One of the familiar dynamics from the 2016 election season is the tendency of anyone involved in Democratic campaigns to downplay the media’s coverage of debate performance.
“There’s been a professional debate moderator bias,” said Rep. Tulsi Gabbard of Hawaii in April, not long after she lost an Iowa straw poll to Bernie Sanders. “All the media want to do is be journalists and have the debate all spoonfed to them. So they’re not reporting that the candidate actually had an opinion or an opinion in another subject. And so it’s like a circus instead of getting at the real discussion.”
For the most part, candidates, including Sen. Bernie Sanders and Sen. Elizabeth Warren of Massachusetts, have said the same thing to reporters. But if you want to look at the way the press has covered the start of the 2020 Democratic presidential campaign, there is one new wrinkle.
At the debate last night, Joe Biden got an immediate boost, which reporters quickly noted. He was mentioned five times in the opening minutes of CNN’s debate coverage as their top of mind (ahead of Hilary Clinton, whose comments were the second to last comments). And roughly eight of his contributions were inside the first minute of debate coverage.
Compare that to what was said about all seven of Clinton’s mentions for the most part during the first two days of debate coverage. Clinton was a topic of discussion, with several notes about her State Department emails appearing within the first two minutes of CNN’s debate coverage. Only a small number of her contributions to debate coverage — less than 10 total — came within the first minute. And over 80 percent of her mentions came from the second through fifth minutes of debate coverage.
Several reporters noted the moment as well. Ryan Lizza of The New Yorker: “Biden gets his biggest bump of the night.” Jonathan Martin of The New York Times: “Looks like Biden leaves with big lead after feisty CNN debate debut.” Yamiche Alcindor of PBS: “It would seem that Biden may have #POTUS momentum.”
In other words, Biden gets off to a very good start; but, then, we’ve seen that drama before. In the opening minutes of the Democratic debate in South Carolina, for example, a few new notes about Sanders in the context of his age came into play. It didn’t take much more time for reporters to discover, again, that Sanders was a top political story despite his second-place finish in the Iowa straw poll and a third-place finish in the New Hampshire primary.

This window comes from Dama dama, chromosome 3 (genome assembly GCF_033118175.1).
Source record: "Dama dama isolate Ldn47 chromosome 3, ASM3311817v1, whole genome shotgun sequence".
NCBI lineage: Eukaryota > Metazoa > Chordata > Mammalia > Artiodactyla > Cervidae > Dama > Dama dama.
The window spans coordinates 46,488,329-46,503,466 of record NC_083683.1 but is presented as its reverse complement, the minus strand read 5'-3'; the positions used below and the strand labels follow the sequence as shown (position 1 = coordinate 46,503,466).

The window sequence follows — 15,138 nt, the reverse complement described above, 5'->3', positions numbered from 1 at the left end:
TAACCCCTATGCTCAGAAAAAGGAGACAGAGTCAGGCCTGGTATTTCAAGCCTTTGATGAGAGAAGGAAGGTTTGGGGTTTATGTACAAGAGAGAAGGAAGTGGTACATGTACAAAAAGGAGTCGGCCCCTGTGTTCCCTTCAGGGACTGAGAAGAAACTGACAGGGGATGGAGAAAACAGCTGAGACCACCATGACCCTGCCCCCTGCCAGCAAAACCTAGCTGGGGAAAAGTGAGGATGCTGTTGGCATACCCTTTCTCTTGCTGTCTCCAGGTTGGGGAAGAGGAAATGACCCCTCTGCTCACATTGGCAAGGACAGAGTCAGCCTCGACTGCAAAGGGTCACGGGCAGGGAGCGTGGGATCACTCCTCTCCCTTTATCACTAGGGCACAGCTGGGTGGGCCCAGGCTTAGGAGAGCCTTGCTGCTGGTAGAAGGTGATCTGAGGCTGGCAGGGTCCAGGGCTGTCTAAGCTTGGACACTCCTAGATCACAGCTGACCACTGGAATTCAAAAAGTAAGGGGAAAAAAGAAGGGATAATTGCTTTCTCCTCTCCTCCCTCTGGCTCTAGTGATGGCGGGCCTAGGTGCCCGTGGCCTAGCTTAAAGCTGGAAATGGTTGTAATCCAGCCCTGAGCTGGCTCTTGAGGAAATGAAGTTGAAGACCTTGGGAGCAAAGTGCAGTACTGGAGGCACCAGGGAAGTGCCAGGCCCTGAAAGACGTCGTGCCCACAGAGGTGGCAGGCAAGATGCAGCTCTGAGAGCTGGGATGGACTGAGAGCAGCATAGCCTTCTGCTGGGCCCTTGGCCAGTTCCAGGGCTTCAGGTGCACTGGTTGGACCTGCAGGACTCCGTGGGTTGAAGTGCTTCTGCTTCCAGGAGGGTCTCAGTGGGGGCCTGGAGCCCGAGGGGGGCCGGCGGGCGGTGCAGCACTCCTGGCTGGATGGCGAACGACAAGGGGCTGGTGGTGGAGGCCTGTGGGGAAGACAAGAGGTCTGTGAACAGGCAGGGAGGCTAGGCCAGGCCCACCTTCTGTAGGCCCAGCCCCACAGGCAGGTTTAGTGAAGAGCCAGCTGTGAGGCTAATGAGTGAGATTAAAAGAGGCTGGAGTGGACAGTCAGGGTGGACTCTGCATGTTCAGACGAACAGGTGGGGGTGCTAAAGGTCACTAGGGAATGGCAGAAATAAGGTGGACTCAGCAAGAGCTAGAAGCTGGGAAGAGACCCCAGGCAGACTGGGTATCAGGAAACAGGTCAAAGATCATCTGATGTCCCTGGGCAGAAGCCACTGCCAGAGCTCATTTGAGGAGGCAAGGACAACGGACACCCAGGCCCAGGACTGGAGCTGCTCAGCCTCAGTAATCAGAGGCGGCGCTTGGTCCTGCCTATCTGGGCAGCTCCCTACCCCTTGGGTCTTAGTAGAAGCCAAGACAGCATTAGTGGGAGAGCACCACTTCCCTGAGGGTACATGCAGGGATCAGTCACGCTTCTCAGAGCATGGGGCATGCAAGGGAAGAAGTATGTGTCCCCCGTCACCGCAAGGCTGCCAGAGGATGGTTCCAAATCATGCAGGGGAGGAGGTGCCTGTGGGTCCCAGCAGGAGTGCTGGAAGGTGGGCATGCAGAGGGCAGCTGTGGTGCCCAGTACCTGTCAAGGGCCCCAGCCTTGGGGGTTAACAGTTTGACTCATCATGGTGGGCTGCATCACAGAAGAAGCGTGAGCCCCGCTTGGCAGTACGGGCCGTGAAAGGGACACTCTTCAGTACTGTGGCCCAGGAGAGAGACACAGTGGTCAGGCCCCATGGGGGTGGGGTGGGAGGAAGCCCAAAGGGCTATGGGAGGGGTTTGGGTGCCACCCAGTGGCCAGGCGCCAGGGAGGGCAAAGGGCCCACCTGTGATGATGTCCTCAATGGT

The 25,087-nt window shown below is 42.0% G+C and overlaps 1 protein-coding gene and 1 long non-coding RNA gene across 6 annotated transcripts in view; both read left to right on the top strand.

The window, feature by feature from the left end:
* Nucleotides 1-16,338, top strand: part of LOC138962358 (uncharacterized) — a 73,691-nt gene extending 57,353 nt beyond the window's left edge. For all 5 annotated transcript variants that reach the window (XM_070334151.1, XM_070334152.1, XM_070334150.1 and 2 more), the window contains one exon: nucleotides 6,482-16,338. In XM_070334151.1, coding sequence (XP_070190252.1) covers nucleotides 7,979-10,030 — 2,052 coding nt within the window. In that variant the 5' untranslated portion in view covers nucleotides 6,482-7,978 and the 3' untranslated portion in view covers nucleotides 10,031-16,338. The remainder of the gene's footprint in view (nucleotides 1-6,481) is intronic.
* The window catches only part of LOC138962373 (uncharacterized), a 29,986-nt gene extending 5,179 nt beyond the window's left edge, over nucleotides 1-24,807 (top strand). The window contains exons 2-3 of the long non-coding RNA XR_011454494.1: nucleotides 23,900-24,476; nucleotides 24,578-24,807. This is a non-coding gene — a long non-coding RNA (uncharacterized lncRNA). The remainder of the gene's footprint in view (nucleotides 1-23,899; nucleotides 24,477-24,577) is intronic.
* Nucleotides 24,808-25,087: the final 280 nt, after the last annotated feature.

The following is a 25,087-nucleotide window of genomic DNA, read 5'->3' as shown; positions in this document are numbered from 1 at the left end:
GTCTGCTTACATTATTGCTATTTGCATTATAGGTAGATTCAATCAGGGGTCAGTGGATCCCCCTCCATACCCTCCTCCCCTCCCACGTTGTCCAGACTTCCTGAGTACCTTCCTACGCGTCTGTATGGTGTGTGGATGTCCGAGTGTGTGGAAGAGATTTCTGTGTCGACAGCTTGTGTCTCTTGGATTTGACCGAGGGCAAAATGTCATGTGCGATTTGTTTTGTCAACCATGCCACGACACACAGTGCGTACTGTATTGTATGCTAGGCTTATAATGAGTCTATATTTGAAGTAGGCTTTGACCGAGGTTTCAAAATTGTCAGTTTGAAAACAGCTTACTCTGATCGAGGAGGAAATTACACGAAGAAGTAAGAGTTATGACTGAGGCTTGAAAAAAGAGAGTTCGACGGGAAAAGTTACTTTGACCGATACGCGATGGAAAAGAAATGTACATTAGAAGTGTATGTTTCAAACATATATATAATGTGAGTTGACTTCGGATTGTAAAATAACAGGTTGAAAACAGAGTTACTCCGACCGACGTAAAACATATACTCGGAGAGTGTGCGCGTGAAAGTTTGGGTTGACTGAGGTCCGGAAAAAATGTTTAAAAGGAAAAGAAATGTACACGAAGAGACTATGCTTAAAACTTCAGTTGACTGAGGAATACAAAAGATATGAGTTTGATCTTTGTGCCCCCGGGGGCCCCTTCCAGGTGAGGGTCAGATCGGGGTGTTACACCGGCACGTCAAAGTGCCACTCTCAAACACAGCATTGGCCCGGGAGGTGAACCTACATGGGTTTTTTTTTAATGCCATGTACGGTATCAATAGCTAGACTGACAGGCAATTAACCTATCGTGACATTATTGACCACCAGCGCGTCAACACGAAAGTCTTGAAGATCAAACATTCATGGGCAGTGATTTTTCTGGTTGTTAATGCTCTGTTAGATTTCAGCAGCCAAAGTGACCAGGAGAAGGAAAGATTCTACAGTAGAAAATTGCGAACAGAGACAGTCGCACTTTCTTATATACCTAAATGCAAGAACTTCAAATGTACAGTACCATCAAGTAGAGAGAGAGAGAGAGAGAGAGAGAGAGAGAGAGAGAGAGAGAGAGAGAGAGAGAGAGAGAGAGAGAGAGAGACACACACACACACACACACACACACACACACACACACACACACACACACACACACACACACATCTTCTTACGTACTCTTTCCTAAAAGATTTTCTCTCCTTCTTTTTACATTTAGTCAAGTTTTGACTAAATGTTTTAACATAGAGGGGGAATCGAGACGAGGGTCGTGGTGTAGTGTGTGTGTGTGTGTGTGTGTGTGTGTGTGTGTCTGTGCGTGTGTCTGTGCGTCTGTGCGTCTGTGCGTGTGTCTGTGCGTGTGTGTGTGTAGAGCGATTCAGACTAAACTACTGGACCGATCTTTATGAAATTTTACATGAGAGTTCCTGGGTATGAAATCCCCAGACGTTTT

More will emerge about Biden’s debate performance, which for all the attention to it has not yet been factored into polls taken for the early presidential nominating contests. But it’s clear that the media, for better or worse, are factoring it into the calculations.
From: Nate Cohn
To: Nate Cohn
Subject: The Democrats’ debate and the media’s rush to the Biden endorsement
I’m thrilled to read and write about your reporting on the media and the 2020 presidential campaign. In my mind, you’ve done it all: go after the horse race (the horse race, I mean, which strikes me as a little ridiculous), the cognitive dissonance about “the 2016 shoe gores” (that’s a very contemporary sound bite), and the mistakes.
But most of all, you’ve done your reporting on the desire for these young women and men to somehow unite our party around some ideological ground. You’ve highlighted the power of Alexandria Ocasio-Cortez, a young Hispanic woman from Queens, to electrify the political discussion. You have also highlighted the importance of “progressive” language from “progressive” reporters, who as we know went all out in favor of Hillary Clinton during the 2016 campaign.
Despite a welcome and obvious energy in the air, however, my sense is that the media are willing to bet on Biden’s best, if far from self-evident, moment of the night. That bet seems clearly to suggest that the news is that the selection of Biden, as opposed to any other candidate, is going to be the news.
It’s true that the Democrats still have not addressed important questions about policy, which will become more and more urgent as the year progresses. It’s also true that Iowa may well disappoint the trend toward the left — yet another reminder of how shortsighted the mainstream media are. But based on this first debate, I don’t see much news here, except for the permanentization of a story, which, for some reason, media